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dph1077

Php - Sql Where Clause

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The worst thing about asking for help is when you know you are off by just a

few characters (my gut feeling anyway). My problem is trying to use an SQL

WHERE clause. The background to the situation is this. I've finally got my DB

up and running (yay!) and now what I am doing is creating page 'A' that allows

a user to put into a form a price (say 50 dollars). After clicking submit, it then

goes to the next page and scrubs through the DB to display only the values

that are less than the price inputted. It seems to work ok, but the 2nd page

doesn't display anything other than my html code. Using other code from a

sample page I know the DB is populated with 5 entries, so at least 1 should

show up. Here is the SQL statement that is wrong that I am using:

 

>$result = @mysql_query('SELECT * FROM tblproducts WHERE price <= ".$maxprice."');

 

HMMM, now that I think of it, the database is set up so the price field is a

Float (remembering from my C days that was the decimal one). Should it

be a different field type?

 

Sorry for the long question... any help is greatly appreciated... as usual! <_<

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I think you have the single and double quotes reversed, and I'm not sure why you have the dots on each side of the variable. I would try the following:

>$result = @mysql_query("SELECT * FROM tblproducts WHERE price <= '$maxprice'");

I don't know if your script code already handles this or not, but you should not trust what a user enters and directly include it in a MySQL query. This can leave your script vulnerable to MySQL injection attacks. I would modify the above query to the following to prevent this:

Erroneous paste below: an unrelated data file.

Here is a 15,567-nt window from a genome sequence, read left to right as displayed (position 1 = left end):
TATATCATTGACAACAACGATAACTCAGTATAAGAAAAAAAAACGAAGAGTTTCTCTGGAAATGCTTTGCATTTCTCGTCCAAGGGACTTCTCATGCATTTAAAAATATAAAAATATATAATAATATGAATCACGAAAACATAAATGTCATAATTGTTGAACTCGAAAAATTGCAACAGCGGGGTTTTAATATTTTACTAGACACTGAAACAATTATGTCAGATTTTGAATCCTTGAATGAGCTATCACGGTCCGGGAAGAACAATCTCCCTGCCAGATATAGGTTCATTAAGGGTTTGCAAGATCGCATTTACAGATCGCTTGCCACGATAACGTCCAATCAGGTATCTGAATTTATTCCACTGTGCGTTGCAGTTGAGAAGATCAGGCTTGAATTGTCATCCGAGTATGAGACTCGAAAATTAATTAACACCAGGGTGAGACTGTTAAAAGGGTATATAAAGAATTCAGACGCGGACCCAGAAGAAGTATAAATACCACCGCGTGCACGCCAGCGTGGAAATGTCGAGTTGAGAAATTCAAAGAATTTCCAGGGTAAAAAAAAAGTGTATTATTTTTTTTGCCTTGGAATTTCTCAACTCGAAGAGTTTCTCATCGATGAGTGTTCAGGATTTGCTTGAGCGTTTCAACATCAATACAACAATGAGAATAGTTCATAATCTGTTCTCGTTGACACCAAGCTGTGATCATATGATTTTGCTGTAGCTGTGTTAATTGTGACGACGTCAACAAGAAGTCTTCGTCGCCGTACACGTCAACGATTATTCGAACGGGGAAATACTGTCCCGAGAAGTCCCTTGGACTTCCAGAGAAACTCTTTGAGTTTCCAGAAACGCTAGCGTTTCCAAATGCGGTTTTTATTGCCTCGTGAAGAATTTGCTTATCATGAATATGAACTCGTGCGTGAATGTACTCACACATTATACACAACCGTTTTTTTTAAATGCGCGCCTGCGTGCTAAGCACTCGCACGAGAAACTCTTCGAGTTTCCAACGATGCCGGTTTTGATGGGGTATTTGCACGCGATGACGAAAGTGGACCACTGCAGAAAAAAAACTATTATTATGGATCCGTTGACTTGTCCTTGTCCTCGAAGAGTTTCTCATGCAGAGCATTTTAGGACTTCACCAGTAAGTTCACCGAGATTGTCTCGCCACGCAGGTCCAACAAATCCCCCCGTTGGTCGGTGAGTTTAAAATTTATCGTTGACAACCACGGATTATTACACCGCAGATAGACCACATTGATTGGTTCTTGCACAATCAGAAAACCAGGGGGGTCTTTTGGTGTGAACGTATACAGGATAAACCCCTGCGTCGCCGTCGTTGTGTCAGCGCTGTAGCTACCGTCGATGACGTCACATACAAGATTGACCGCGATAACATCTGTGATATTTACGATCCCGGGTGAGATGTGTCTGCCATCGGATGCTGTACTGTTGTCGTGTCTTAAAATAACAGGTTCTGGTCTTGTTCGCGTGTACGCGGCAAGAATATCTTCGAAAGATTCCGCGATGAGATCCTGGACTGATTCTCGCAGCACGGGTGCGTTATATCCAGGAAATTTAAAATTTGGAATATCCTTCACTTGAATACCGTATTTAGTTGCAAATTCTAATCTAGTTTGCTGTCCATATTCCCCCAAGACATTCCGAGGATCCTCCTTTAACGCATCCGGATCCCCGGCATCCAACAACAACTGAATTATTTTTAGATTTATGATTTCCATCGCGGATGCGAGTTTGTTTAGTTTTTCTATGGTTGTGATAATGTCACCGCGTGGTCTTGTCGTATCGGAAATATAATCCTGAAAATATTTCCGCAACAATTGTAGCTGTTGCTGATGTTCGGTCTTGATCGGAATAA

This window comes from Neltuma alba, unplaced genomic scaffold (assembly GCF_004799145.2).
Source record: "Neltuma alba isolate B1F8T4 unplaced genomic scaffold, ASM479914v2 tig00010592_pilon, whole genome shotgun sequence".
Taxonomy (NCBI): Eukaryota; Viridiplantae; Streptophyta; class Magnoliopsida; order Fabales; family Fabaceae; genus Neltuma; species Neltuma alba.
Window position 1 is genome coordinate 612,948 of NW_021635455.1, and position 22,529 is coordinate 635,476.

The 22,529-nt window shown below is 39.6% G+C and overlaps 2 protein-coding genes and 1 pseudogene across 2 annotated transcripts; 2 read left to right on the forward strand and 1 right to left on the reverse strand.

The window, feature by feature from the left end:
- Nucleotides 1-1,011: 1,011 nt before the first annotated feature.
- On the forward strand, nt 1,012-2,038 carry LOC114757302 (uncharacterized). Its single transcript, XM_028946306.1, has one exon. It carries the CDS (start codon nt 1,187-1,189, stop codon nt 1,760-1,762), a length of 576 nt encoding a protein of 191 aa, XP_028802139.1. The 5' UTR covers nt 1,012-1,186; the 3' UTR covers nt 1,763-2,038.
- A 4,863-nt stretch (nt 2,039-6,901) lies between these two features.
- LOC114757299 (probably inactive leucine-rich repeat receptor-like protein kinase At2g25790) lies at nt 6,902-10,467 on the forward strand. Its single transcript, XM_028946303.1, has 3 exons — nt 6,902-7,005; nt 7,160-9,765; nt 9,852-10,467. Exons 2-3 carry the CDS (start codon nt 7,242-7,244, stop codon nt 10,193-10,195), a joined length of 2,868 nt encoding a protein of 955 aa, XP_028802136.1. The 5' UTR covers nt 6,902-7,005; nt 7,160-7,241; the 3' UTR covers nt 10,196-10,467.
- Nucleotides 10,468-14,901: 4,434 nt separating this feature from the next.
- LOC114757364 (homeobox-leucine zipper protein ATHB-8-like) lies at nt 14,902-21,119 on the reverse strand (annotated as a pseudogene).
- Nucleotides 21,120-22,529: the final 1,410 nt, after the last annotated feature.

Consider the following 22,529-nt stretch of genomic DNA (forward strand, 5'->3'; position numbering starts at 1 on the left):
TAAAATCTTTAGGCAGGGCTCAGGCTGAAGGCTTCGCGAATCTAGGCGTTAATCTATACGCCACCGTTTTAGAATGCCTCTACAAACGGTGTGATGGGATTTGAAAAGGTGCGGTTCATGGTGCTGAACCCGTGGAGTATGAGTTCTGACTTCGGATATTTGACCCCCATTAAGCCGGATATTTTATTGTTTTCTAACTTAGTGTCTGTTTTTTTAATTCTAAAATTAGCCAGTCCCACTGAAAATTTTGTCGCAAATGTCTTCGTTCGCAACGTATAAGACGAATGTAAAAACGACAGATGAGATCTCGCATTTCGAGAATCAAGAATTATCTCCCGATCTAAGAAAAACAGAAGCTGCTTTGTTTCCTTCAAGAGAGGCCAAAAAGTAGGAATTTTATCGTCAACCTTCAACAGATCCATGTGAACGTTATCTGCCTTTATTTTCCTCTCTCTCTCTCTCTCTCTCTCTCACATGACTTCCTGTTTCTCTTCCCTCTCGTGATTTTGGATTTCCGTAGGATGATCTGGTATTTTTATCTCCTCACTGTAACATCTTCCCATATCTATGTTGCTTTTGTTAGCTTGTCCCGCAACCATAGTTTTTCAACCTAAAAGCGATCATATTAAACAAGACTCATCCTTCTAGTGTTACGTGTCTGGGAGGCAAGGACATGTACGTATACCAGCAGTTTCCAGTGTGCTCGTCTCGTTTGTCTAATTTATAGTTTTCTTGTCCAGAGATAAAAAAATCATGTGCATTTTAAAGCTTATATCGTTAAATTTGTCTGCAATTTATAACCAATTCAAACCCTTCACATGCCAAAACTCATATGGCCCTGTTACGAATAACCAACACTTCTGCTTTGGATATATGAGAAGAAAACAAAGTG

>$result = @mysql_query("SELECT * FROM tblproducts WHERE price <= '" . mysql_real_escape_string($maxprice) . "'");

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I knew it would be something easy that I was doing wrong. I had the

double & single quotes backwards. As for the periods, I had added them

when the first couple of tries didn't work and had seen them on some

site (can't remember which one) and was desperate to try anything. I

am very new to PHP and am in the process of reading a book at home

so I have no clue what the periods do anyway.

 

I will also look into using the modified version that you show to stop attacks. As usual, I am indebted to others for helping me find my way!

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As for the periods, I had added them when the first couple of tries didn't work and had seen them on some site (can't remember which one) and was desperate to try anything. I am very new to PHP and am in the process of reading a book at home so I have no clue what the periods do anyway. 

Outside of a string, the "." is the string concatenation operator (it joins strings together). For example:

>echo 'This ' . 'is ' . 'a ' . 'test.';

...is equivalent to:

>echo 'This is a test.';

Inside of a string, the "." is just a plain dot character. Because of the way your original query was written, the "." was a part of the string instead of outside of it, so it was behaving as an ordinary character.

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As for the periods, I had added them when the first couple of tries didn't work and had seen them on some site (can't remember which one) and was desperate to try anything. I am very new to PHP and am in the process of reading a book at home so I have no clue what the periods do anyway. 

Outside of a string, the "." is the string concatenation operator (it joins strings together). For example:

>echo 'This ' . 'is ' . 'a ' . 'test.';

...is equivalent to:

>echo 'This is a test.';

Inside of a string, the "." is just a plain dot character. Because of the way your original query was written, the "." was a part of the string instead of outside of it, so it was behaving as an ordinary character.

 

 

Thanks for the quick tutorial! It was a much easier subject than I thought.

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